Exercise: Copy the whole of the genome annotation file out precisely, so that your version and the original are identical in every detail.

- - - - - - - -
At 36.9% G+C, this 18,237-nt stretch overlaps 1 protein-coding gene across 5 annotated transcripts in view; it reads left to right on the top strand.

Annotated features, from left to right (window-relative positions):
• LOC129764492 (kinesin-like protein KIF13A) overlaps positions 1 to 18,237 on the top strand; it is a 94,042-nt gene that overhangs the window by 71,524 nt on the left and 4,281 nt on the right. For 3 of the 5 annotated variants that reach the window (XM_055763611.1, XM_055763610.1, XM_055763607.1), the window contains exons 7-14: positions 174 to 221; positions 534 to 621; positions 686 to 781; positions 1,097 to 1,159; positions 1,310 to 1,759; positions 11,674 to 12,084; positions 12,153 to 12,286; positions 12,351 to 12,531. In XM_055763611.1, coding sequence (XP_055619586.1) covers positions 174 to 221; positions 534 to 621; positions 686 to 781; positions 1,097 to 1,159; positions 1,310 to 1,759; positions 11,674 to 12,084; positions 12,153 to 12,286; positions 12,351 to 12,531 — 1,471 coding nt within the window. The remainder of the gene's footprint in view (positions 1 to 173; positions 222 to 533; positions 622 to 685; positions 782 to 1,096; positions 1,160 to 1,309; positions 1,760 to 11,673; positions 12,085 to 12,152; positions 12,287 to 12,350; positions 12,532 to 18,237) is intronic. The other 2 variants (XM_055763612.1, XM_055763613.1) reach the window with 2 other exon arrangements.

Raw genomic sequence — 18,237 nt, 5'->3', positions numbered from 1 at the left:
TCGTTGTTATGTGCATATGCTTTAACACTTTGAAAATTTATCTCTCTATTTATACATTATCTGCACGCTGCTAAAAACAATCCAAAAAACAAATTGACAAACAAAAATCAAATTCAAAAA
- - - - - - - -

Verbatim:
At 36.9% G+C, this 18,237-nt stretch overlaps 1 protein-coding gene across 5 annotated transcripts in view; it reads left to right on the top strand.

Annotated features, from left to right (window-relative positions):
• LOC129764492 (kinesin-like protein KIF13A) overlaps positions 1 to 18,237 on the top strand; it is a 94,042-nt gene that overhangs the window by 71,524 nt on the left and 4,281 nt on the right. For 3 of the 5 annotated variants that reach the window (XM_055763611.1, XM_055763610.1, XM_055763607.1), the window contains exons 7-14: positions 174 to 221; positions 534 to 621; positions 686 to 781; positions 1,097 to 1,159; positions 1,310 to 1,759; positions 11,674 to 12,084; positions 12,153 to 12,286; positions 12,351 to 12,531. In XM_055763611.1, coding sequence (XP_055619586.1) covers positions 174 to 221; positions 534 to 621; positions 686 to 781; positions 1,097 to 1,159; positions 1,310 to 1,759; positions 11,674 to 12,084; positions 12,153 to 12,286; positions 12,351 to 12,531 — 1,471 coding nt within the window. The remainder of the gene's footprint in view (positions 1 to 173; positions 222 to 533; positions 622 to 685; positions 782 to 1,096; positions 1,160 to 1,309; positions 1,760 to 11,673; positions 12,085 to 12,152; positions 12,287 to 12,350; positions 12,532 to 18,237) is intronic. The other 2 variants (XM_055763612.1, XM_055763613.1) reach the window with 2 other exon arrangements.

Raw genomic sequence — 18,237 nt, 5'->3', positions numbered from 1 at the left:
TCGTTGTTATGTGCATATGCTTTAACACTTTGAAAATTTATCTCTCTATTTATACATTATCTGCACGCTGCTAAAAACAATCCAAAAAACAAATTGACAAACAAAAATCAAATTCAAAAA